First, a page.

• Sweden edition
 
iPad owners to pay Swedish TV licence fee

iPad owners to pay Swedish TV licence fee

Published: 22 Jan 2013 12:11 GMT+01:00
Updated: 22 Jan 2013 12:11 GMT+01:00

On Tuesday, SVT CEO Eva Hamilton used an opinion article published in the Dagens Nyheter (DN) newspaper to announce the state broadcaster would soon offer its entire broadcast line-up free of charge online.

While the change will allow viewers to browse through SVT's entire repertoire on tablet computers as well as smartphones, it also means that people who exclusively consume programmes and news via the internet will be covered by Sweden's TV licence fee.

SEE ALSO: Stockholm iPad 'magic' a surprise YouTube hit

Currently, anyone with a television receiver is required by law to pay the 2,076 kronor ($320) annual fee, which is collected and enforced by Radiotjänst, a division of Swedish public service broadcasting.

A representative from the agency confirmed with technology magazine Computer Sweden that SVT's move would mean the agency would start collecting the fee from people who didn't own a television, but did own a computer or tablet device.

SVT's Hamilton, however, downplayed the impact of SVT's move on fee collection policies.

"There has been a law in place since 2006 that states that a person who can access an entire TV channel on any device is required to pay the fee," Hamilton said.

"When (private broadcaster) TV4 put all their channels on the web last autumn that law came into effect."

Radiotjänst collects some 7 billion kronor per annum which is used to part-finance Sveriges Television, Sveriges Radio and Utbildningsradio (UR).

The TV licence system does not take into account when, if or how viewers use any of the channels or services which are funded by it.

Despite the move, the actual effect of the new licencing system will be negligible, as nine out of ten Swedish households already pay the fee. An estimated 97 percent of Swedes watch television.

On its website, Radiotjänsten includes most types of technology that can receive content, although it does not mention mobile phones with an internet connection.

While iPads will be covered by the new fee, smartphones will likely be exempt.

"The spectrum of mobile phones is so broad and we don't see their primary use as being watching a single TV channel," Radiotjänsten spokesman Johan Gernandt told Computer Sweden.

SEE ALSO: Spotify launches new app for Apple's iPad

Given the technological developments, Hamilton suggested that the state broadcaster merge with the educational channel Utbildningsradion (UR).

"With the technical demands we are facing on publishing on new platforms, it isn't feasible to invest in developments in two separate organisations with such similar production," she wrote.

Pooling resources, she argued, could also mean investment was diverted into higher quality programming.

TT/The Local/at

Follow The Local on Twitter

Don't miss...X
Left Right

Your comments about this article

13:28 January 22, 2013 by DAVID T
Cheap at half the price
14:00 January 22, 2013 by Rishonim
Giving the poor quality of their programming, they should instead be offering incentives for people to watch their garbage. My advise to people planning to buy a TV from anyone of those electronics joints to pay cash and not provide your name or address to the clerk. It is common practice for retailers to divulge the name of every customer that purchased a tv to Radiotjänsten.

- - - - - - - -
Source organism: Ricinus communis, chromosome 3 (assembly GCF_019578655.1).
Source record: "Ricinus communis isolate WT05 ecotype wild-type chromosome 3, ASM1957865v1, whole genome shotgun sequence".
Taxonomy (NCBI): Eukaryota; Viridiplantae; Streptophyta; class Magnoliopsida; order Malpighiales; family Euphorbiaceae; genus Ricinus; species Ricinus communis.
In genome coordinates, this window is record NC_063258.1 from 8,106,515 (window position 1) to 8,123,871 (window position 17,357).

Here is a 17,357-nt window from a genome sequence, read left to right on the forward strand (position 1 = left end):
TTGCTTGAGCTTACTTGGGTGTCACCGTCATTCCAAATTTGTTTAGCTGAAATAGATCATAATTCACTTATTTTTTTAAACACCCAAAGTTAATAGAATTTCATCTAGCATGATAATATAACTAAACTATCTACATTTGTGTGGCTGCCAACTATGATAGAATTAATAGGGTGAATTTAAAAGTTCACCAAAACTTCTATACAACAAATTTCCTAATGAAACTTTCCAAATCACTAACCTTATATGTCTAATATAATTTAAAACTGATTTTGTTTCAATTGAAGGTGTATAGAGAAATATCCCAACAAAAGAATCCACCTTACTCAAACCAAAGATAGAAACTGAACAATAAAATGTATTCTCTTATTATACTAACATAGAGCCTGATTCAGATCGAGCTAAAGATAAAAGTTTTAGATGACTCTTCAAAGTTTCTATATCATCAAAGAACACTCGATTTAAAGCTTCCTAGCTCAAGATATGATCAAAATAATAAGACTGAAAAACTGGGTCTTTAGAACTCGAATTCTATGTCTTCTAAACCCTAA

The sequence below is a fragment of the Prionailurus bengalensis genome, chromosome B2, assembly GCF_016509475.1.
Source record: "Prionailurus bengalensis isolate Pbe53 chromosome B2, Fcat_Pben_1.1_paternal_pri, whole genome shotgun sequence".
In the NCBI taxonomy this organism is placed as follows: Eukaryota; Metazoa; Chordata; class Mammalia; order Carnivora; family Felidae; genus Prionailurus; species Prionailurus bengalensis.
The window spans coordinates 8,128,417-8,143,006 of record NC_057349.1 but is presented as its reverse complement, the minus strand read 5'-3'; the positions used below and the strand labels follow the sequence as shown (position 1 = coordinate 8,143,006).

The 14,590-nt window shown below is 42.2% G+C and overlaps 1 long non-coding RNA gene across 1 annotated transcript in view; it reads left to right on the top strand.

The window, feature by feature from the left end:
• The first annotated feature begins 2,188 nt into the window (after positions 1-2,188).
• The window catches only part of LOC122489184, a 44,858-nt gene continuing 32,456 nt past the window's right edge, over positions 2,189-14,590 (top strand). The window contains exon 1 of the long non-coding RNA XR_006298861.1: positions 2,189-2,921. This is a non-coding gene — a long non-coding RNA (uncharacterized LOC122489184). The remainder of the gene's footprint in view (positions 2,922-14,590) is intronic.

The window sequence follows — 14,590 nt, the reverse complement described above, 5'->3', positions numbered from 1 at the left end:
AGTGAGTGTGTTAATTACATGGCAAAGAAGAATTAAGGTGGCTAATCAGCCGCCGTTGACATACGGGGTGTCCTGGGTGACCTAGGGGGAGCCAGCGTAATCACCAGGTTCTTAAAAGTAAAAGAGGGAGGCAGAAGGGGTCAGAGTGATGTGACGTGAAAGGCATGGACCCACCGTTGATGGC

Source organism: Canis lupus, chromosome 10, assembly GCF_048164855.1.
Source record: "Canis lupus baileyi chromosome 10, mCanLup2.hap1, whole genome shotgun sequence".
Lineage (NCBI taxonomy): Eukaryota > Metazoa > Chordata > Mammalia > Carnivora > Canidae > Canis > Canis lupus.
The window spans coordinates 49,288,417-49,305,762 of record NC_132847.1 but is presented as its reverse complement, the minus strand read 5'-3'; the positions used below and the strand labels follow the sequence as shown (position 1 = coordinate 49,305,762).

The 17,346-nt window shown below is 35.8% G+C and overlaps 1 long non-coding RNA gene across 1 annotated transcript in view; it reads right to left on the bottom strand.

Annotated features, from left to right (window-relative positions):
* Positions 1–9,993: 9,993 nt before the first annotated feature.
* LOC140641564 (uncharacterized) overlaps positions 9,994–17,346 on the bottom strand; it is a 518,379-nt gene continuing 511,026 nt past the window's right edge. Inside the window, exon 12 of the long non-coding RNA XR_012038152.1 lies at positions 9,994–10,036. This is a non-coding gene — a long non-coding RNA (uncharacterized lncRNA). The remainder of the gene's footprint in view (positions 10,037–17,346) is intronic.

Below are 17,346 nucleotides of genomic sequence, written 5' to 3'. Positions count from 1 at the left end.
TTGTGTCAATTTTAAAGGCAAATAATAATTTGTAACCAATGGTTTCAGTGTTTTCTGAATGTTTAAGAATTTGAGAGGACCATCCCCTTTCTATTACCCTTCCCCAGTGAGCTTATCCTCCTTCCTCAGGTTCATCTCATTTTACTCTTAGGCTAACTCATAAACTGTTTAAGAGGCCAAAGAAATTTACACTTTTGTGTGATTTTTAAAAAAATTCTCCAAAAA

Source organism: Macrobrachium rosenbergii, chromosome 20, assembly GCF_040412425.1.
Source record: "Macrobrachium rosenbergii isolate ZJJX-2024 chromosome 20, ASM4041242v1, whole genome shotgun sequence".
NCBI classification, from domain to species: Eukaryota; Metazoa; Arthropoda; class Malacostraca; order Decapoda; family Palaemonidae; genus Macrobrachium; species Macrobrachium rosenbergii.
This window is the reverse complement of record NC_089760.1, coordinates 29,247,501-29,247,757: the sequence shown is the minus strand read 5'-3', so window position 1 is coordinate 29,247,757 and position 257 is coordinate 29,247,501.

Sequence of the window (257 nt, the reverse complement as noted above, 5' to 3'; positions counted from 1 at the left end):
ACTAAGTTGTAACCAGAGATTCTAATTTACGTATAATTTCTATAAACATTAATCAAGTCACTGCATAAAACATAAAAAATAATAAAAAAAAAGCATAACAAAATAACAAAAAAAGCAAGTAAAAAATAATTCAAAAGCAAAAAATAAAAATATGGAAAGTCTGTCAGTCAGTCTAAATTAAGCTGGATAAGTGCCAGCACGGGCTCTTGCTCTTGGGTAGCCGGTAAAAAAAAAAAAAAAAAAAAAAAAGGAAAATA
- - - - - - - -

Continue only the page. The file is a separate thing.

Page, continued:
14:56 January 22, 2013 by just a question
Well, they show Game of Thrones, sometimes interesting documentaries. The rest is crap. By the way, what is the salary of people working in the public TV?
14:56 January 22, 2013 by rfmann
Great business model --- identify a technology most people have in their home, claim that they use it to "enjoy" your content, then collect fees from them. If a new technology appears that might take over from the previous one, just repeat the process.

It's amazing that this stuff is legal.
15:04 January 22, 2013 by john201004
Why don't simply ask every household to pay the TV fees instead???????
15:53 January 22, 2013 by ragdoll
I haven't paid this thing in the 7 years I've been here. What can they do?
16:27 January 22, 2013 by Snood
@ ragdoll: They could ask you really nicely? and if you don't pay, they could ask again a bit more sternly?
17:17 January 22, 2013 by just a question
if you don't pay they will come and visit you. Well, at least they ask. In most of the countries they just take the money.
17:35 January 22, 2013 by Mb 65
Never watch any of these Not even the weather forecast because that's always wrong. Just buy your ipad abroad.
17:44 January 22, 2013 by otwa
what the hell is that? TVs earns billions, why do they charge money for watching crappy TV programs and shows 15 min advertisement each 15 min with a louder volume. If TVs are not profitable in Sweden then they should sale it to foreign owners. In foreign countries, TV owners are hell rich, they even buy football clubs for fun.
18:16 January 22, 2013 by muscle
so right now and soon to be, computers laptop cellphones... meaning organizations will require to pay it as well, as they have internet connections and they have computers. amazing
18:49 January 22, 2013 by Reason and Realism
@ #2 Rishonim states

'It is common practice for retailers to divulge the name of every customer that purchased a tv to Radiotjänsten'

Can someone who works in an TV+audio shop or Radiotjänsten confirm if this is a rumour, or the truth?
19:01 January 22, 2013 by cogito
They'd have to pay me to watch Swedish state TV. It's too awful.